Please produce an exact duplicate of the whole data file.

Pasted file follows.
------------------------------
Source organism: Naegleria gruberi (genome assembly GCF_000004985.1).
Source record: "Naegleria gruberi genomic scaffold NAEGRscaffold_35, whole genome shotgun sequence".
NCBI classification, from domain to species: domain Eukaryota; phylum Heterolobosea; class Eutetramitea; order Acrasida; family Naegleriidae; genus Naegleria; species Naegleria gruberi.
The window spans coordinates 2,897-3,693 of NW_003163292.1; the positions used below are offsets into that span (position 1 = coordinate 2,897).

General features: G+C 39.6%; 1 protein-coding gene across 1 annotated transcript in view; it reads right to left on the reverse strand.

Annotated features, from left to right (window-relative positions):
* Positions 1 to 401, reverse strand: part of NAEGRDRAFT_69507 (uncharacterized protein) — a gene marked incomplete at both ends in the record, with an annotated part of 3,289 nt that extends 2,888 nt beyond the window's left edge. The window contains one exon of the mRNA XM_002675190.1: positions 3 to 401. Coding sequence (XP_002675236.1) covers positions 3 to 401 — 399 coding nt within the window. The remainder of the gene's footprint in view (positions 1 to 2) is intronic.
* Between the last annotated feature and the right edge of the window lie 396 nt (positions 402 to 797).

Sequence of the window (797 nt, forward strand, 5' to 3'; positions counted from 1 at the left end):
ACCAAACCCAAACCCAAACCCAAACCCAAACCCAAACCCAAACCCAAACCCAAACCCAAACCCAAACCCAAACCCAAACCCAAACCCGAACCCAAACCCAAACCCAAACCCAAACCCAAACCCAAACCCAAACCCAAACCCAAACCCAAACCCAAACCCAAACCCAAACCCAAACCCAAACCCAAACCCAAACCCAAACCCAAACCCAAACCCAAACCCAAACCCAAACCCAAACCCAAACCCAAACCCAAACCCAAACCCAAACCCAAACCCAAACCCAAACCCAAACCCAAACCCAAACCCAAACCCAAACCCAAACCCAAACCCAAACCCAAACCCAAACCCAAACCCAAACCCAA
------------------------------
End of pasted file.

Source organism: Naegleria gruberi (genome assembly GCF_000004985.1).
Source record: "Naegleria gruberi genomic scaffold NAEGRscaffold_35, whole genome shotgun sequence".
NCBI classification, from domain to species: domain Eukaryota; phylum Heterolobosea; class Eutetramitea; order Acrasida; family Naegleriidae; genus Naegleria; species Naegleria gruberi.
The window spans coordinates 2,897-3,693 of NW_003163292.1; the positions used below are offsets into that span (position 1 = coordinate 2,897).

General features: G+C 39.6%; 1 protein-coding gene across 1 annotated transcript in view; it reads right to left on the reverse strand.

Annotated features, from left to right (window-relative positions):
* Positions 1 to 401, reverse strand: part of NAEGRDRAFT_69507 (uncharacterized protein) — a gene marked incomplete at both ends in the record, with an annotated part of 3,289 nt that extends 2,888 nt beyond the window's left edge. The window contains one exon of the mRNA XM_002675190.1: positions 3 to 401. Coding sequence (XP_002675236.1) covers positions 3 to 401 — 399 coding nt within the window. The remainder of the gene's footprint in view (positions 1 to 2) is intronic.
* Between the last annotated feature and the right edge of the window lie 396 nt (positions 402 to 797).

Sequence of the window (797 nt, forward strand, 5' to 3'; positions counted from 1 at the left end):
ACCAAACCCAAACCCAAACCCAAACCCAAACCCAAACCCAAACCCAAACCCAAACCCAAACCCAAACCCAAACCCAAACCCAAACCCGAACCCAAACCCAAACCCAAACCCAAACCCAAACCCAAACCCAAACCCAAACCCAAACCCAAACCCAAACCCAAACCCAAACCCAAACCCAAACCCAAACCCAAACCCAAACCCAAACCCAAACCCAAACCCAAACCCAAACCCAAACCCAAACCCAAACCCAAACCCAAACCCAAACCCAAACCCAAACCCAAACCCAAACCCAAACCCAAACCCAAACCCAAACCCAAACCCAAACCCAAACCCAAACCCAAACCCAAACCCAAACCCAA